I thought it was only the nighttime bugs still grinding their noises into the sunrise. Crickets and cicadas and katydids making a chorus of zeezerts in the forest. They'd maybe forgotten the hour and had been so caught up in the joy of making music that they continued to carry on as the sky grew light.
But the window light was too bright. And too watery. The music wasn't of insects, but of rainfall, pounding on the house in a sleepy drone. Either way, I thought, the hmmmming was welcome. The better to sing me back to sleep before the kids would wake for the day. I rolled over and breathed deeply, throwing out a leg from under the quilt. I love summertime typed itself behind my eyelids. And then I was asleep again.
Breakfast is finished. The dishes are scattered in unlikely places around the middle of the house. An empty plate smeared with peanut butter and sprinkled with crushed toast crumbs is on the couch. A cup of water sits beside a licked-clean bowl of yogurt on the tv cabinet.
Rain still pelts the windows and I don't mind; the grass is already turning brown. I whisper to the earth -- soak and savor -- but I know how hard it is to hold onto the freshness. How quickly a hot wind can make one forget the cool drink that came only hours before.
There have already been three arguments and it's not even 9 o'clock in the morning. I might have already soaked and savored the best part of this day while I slept with one leg kicked free. But that thought is sticky and gritty. I wipe it away, flicking the leftover bits of negativity into the rain.
At the patio door, a slanted sword of sunlight pierces the floor. A sunny rain. A rainy sun.
"Girls!" I am breathless. "There's sunshine with the rain! Hurry -- let's go see if we can find a rainbow!" I am wearing swishy black pajama pants and a too-tight tank-top. The girls are in their bathing suits, ready for everything summer might require. They run to the hallway and shove their feet into rainboots. I find my silver flip flops. We are out the door in the wet air, startling a chickadee on the porch railing.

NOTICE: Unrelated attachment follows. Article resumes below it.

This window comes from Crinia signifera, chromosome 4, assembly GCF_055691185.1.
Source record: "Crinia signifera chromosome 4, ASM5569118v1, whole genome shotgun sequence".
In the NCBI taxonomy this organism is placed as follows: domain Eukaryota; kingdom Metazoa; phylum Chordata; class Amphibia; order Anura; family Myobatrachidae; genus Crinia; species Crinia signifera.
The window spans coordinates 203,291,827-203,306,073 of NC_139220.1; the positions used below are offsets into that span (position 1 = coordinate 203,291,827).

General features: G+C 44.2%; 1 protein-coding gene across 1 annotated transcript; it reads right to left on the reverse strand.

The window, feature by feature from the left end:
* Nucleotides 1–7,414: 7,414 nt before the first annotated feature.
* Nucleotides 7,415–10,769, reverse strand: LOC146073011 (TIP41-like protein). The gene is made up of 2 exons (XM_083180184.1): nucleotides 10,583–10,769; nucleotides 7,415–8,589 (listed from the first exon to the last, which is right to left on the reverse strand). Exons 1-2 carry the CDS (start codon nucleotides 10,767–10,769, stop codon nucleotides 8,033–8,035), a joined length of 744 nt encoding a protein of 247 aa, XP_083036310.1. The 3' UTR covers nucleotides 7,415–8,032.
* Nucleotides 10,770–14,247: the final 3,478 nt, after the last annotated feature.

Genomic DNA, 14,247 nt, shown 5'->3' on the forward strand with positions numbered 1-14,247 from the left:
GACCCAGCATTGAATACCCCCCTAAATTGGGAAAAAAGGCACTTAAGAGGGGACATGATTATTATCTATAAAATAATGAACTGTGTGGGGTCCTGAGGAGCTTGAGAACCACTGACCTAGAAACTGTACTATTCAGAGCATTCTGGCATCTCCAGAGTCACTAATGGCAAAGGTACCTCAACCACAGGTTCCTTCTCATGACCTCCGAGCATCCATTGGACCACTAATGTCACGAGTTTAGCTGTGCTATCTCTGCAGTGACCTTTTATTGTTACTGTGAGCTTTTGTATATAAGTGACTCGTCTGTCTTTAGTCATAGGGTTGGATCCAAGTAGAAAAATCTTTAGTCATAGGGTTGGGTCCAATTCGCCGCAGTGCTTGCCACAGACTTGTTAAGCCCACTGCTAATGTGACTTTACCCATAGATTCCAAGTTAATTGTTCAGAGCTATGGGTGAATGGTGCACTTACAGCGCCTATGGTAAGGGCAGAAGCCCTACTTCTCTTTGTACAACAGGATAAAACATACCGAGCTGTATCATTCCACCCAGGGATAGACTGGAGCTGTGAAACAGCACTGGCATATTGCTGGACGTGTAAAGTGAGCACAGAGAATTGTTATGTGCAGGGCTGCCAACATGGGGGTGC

We tromp into glittering grass, searching the skies. Blue in the west, cloudy in the east where the sun climbs. We are on the wrong side of it, I think. But the girls race around the house, flinging the last of the raindrops off of their arms and legs as they fly.
I watch them, tall and expectant and so ready to hunt a rainbow. As if it weren't the most simple thing in the world -- refracted light through raining prisms. As if a rainbow is their only desire on this summer morning, and would fulfill their every ideal.
It's only beautiful, I think. Only colors.
But it's the fleeting surprise of the colors that make them worth hunting. I watch my daughters hold hands and choose vantage points and laugh at preposterisms, and though there is no rainbow for us today, I see colors. I see beautiful.
I see the fleeting surprise and I whisper to myself as they dash around the corner of the house--
Soak and savor it, Sarah. Don't let the next hot wind erase the freshness of this moment.
And as I say it, the rain stops completely. The clouds are wiped beyond the ring of trees, and there is nothing but a wide, jewel-blue sky to hear my promise.
We're seeing the Bigger Picture through simple moments -- moments that force us to stop and take notice of the ways our worlds are important, meaningful, and beautiful. Please join us at Alita's place today! Grab the button, link up, and read a few others to encourage them as they find the fullness in the simple.